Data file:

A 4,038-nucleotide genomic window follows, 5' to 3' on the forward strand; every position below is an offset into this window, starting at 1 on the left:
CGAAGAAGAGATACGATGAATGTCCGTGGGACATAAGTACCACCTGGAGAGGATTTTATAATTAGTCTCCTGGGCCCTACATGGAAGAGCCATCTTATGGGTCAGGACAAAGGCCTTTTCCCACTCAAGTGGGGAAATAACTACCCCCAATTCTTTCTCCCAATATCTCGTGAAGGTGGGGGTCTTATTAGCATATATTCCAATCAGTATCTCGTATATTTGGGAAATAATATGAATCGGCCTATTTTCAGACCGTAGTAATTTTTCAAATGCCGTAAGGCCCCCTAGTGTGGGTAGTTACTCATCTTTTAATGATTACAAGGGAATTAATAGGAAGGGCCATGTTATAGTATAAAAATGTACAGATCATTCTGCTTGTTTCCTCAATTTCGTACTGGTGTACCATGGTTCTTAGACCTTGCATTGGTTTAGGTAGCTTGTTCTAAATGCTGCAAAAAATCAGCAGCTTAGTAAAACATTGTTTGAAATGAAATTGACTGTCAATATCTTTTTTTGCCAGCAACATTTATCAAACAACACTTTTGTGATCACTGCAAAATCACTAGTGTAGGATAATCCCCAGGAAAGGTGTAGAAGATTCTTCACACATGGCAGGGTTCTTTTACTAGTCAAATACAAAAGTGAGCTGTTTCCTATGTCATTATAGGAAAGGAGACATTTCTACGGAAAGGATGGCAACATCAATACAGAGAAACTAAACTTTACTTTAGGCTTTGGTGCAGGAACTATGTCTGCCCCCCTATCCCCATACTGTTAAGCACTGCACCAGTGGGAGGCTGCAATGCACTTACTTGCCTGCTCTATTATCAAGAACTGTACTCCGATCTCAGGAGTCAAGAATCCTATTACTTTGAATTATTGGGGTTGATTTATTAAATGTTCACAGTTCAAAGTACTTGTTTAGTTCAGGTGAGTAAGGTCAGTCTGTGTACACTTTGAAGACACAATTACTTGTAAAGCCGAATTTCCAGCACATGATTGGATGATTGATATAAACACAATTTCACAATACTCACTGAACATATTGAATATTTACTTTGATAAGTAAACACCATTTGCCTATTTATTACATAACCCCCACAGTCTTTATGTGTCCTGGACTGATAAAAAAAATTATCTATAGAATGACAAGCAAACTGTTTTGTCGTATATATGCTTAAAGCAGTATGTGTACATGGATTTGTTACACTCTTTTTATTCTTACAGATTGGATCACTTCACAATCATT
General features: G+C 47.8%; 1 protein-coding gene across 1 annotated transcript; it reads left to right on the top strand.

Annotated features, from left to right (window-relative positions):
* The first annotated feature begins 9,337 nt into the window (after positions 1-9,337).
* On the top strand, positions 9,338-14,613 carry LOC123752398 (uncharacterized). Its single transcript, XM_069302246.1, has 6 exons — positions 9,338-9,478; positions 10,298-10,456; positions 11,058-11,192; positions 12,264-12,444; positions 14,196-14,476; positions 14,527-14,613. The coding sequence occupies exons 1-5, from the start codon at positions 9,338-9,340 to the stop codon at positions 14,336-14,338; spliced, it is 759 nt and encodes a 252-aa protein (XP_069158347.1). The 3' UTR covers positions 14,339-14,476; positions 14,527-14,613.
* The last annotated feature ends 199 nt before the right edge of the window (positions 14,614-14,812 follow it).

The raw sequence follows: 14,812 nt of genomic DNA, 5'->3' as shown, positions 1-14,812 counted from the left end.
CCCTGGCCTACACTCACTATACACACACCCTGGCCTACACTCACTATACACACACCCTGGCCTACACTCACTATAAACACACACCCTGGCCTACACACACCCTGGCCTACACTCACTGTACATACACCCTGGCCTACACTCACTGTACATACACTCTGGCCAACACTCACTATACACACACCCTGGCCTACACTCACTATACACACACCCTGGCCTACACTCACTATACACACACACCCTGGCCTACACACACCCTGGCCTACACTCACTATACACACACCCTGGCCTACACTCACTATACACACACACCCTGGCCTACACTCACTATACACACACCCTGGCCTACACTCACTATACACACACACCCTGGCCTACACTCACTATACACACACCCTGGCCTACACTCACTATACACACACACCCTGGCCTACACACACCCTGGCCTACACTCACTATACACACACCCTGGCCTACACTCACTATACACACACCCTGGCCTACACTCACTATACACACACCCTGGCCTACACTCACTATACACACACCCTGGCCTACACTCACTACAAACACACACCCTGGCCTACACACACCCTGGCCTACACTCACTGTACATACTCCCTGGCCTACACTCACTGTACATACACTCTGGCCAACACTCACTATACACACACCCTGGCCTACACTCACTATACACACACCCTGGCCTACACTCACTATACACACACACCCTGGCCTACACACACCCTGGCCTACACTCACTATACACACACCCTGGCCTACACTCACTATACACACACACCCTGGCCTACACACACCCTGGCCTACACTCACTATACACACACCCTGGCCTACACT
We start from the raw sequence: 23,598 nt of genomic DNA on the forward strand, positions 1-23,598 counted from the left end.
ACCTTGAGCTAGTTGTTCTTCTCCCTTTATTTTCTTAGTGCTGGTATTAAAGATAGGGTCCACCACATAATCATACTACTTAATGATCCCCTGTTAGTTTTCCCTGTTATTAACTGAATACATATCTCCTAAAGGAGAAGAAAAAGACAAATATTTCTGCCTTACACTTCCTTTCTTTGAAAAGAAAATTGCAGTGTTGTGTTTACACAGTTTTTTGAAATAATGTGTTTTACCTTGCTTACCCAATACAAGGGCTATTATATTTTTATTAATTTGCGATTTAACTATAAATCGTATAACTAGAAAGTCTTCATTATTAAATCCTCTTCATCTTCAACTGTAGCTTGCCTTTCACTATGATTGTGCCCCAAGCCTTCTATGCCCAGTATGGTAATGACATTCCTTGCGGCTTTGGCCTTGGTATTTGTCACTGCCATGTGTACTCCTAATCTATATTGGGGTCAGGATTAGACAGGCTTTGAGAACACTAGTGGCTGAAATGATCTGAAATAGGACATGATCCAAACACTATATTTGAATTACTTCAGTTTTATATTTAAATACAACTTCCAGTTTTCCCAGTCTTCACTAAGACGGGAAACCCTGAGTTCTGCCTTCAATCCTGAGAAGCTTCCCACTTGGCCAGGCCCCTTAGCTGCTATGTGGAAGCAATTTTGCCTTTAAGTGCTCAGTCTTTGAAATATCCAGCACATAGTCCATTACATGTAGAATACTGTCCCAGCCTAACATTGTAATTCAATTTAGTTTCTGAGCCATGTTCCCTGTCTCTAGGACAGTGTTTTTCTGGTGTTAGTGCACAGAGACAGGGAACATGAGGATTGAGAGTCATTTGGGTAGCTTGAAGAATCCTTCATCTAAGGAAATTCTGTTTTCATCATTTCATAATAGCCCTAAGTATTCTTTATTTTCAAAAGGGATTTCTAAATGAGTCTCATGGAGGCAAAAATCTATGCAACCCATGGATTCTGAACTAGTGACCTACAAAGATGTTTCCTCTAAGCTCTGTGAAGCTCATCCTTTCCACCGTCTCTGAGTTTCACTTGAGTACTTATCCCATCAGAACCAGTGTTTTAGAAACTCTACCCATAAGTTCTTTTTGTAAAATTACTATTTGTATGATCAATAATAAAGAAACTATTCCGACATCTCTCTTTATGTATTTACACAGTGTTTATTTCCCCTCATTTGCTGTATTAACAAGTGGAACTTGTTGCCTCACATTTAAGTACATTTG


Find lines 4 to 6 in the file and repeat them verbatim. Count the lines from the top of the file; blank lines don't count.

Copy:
Annotated features, from left to right (window-relative positions):
* The first annotated feature begins 9,337 nt into the window (after positions 1-9,337).
* On the top strand, positions 9,338-14,613 carry LOC123752398 (uncharacterized). Its single transcript, XM_069302246.1, has 6 exons — positions 9,338-9,478; positions 10,298-10,456; positions 11,058-11,192; positions 12,264-12,444; positions 14,196-14,476; positions 14,527-14,613. The coding sequence occupies exons 1-5, from the start codon at positions 9,338-9,340 to the stop codon at positions 14,336-14,338; spliced, it is 759 nt and encodes a 252-aa protein (XP_069158347.1). The 3' UTR covers positions 14,339-14,476; positions 14,527-14,613.